New Frontiers of Biology
On a factory floor in Cambridge, Massachusetts, a few laboratory robots pick bacterial clones off supersize petri plates. Each clone contains a fragment of foreign DNAgenetic material from a human or a mouse. The robots feed these clones into an assembly line, where the DNA is purified, processed, and loaded onto automated sequencing machines. Operating around the clock, these machines can churn out roughly 50 million letters of raw DNA sequence per day. A technician wanders by when the sequencers run low on reagents or the robots need fresh plates.
Biology has entered its industrial age. In just 15 months, the Whitehead/MIT Center for Genome Researchwhich is located in a warehouse that once stored popcorn and beerproduced more than one billion letters of the 3.2-billion-letter human genome sequence.
This industrial revolution has turned biology into an information science. To manage and mine the mountains of data now being generated by DNA sequencing and analysis projects, biologists have had to collaborate with computer scientists to create databases to store this information and programs to search through it for the patterns that will reveal something meaningful about the way cells and organisms work.
More important, this information explosion is changing the way biological research is being done. Individual researchers can now accomplish years worth of work in a single morning. In Eric Landers laboratory, for example, postdoctoral fellow David Altshuler was searching for genes involved in diabetes. He found that a particular genetic variationa small change in the nucleotide sequencein a gene called PPAR-gamma appeared to show up more frequently in people with the disease. But does this variation cause diabetes? Perhaps some other variation in another part of the gene is more important.
In the past, Altshuler would have had to clone the gene, sequence it, collect variants from a large population, and compare those sequences. Instead, he simply logged on to the Web and found that several different labs had already sequenced that region of the human genome. One lab had even sequenced the corresponding segment of the mouse genome. By comparing these sequences, Altshuler was able to identify the regulatory regions of the gene, those that had been conserved throughout evolution. This database check allowed Altshuler to identify the DNA sequences he needed to focus on in his continued search for variations important in diabetes. With the information at hand, Altshuler accomplished approximately 15 years worth of work before lunch.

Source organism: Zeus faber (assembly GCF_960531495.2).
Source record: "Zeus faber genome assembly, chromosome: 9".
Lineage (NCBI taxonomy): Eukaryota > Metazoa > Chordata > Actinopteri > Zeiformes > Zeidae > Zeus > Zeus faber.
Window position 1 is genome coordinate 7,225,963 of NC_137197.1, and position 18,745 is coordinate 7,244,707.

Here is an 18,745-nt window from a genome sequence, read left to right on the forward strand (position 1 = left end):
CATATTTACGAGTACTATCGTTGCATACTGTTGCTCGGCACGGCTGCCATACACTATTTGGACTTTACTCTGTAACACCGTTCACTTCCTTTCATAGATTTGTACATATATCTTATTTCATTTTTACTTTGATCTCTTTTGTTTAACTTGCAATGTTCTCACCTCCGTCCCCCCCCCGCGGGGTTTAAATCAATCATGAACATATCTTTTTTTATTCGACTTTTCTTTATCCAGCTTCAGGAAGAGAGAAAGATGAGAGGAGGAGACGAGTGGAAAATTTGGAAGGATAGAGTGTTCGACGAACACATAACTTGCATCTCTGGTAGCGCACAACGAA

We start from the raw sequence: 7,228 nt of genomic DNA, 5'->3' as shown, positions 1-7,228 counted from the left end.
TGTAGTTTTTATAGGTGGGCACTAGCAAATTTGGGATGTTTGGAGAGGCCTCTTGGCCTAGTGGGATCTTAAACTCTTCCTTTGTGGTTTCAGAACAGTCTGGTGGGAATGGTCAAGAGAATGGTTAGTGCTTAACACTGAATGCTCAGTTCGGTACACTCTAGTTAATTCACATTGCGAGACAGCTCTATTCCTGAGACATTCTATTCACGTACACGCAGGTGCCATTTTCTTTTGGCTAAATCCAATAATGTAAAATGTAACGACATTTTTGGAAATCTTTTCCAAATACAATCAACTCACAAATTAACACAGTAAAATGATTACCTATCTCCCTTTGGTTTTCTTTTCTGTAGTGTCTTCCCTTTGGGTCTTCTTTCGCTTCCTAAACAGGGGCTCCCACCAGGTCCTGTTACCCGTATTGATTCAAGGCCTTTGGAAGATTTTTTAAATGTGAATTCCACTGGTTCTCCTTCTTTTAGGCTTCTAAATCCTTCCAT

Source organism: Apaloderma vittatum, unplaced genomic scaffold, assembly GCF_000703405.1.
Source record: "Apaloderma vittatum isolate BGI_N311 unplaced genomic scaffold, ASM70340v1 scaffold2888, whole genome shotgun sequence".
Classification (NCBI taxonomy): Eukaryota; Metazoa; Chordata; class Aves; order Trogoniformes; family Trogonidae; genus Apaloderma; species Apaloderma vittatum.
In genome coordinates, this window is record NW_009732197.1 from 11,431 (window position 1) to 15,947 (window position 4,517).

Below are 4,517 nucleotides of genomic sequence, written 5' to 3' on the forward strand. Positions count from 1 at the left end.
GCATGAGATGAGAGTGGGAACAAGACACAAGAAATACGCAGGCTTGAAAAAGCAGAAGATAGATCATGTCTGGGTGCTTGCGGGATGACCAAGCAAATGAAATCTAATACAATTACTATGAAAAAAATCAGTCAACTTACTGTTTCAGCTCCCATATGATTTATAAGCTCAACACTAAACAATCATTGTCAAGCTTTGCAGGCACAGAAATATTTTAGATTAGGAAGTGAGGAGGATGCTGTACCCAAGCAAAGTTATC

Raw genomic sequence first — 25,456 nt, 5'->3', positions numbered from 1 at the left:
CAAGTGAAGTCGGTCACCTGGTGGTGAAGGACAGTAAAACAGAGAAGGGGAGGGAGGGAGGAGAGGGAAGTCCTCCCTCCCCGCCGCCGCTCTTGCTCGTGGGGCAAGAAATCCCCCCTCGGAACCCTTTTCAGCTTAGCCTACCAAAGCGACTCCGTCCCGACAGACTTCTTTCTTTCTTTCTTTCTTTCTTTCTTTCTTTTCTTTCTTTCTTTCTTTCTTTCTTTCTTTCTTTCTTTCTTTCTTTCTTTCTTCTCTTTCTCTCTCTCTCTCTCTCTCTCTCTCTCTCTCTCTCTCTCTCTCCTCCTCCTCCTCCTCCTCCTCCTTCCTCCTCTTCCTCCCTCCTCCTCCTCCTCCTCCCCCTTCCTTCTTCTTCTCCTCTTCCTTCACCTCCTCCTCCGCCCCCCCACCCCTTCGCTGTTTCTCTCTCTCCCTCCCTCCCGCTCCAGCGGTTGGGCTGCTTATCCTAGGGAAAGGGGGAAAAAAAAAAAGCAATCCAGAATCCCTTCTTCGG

The accumulation of data and the development of information-age technologies not only are accelerating the pace of discovery but also are allowing biologists to take a broader perspective of how genes, and the proteins they encode, work together inside cells and organismsand how their malfunction leads to disease. For example, using DNA microarrays, built from bits of sequenced genomes, researchers can now monitor the activity of hundreds or thousands of genes at once. Comparing these detailed genetic profiles, geneticists can classify different cancers and perhaps even predict what type of therapy would work best against a particular tumor.
Using similar large-scale approaches, scientists can also investigate the activities of hundreds or thousands of proteins at once. In Stuart Schreibers laboratory, researchers are generating millions of compounds that they can use to perturb the activity of proteins involved in many dynamic cellular processes, from the movement of chromosomes during cell division to the molecular events that drive the development of complex organs and even whole organisms. The small molecules used to dissect these biological systems may eventually provide new types of drugs for the treatment of human diseases, which arise when proteins function improperlyor not at all.
The ultimate goal of all these projects is to understand how genes and proteins work together to lay the foundation for life. Thanks in large part to the powerful new technologies developed over the past few years, we are closer than ever to persuading cells to reveal the molecular mechanisms that make life possible.
For biology, the revolution has just begun. Like astronomers with a new telescope, biologists are using their new instruments to make broad observations, to assemble a bigger picture of the universe that is the cell. But much detailed work remains to be done. Altshuler, for example, still had to examine PPAR-gamma sequences from several thousand individuals before he could confirm the genetic variation that was associated with an increased risk of diabetes. And if Schreiber and his colleagues were to isolate a compound that somehow blocks the uncontrolled proliferation of cancer cells, that molecule would have to be tested extensively in cultured cells, animals, and eventually humans before it could be considered an effective anticancer therapy.
In the closing moments of the 20th century, biologists made stunning progress in sequencing our genome and the genomes of dozens of other organisms. But the best is still to come. As we learn to decipher the information locked in these genomes, we will come closer to understanding lifes molecular secrets. And we stand poised to see how we fit ineach of us unique yet fundamentally related to every living thing on Earth.
© 2013 Howard Hughes Medical Institute. A philanthropy serving society through biomedical research and science education.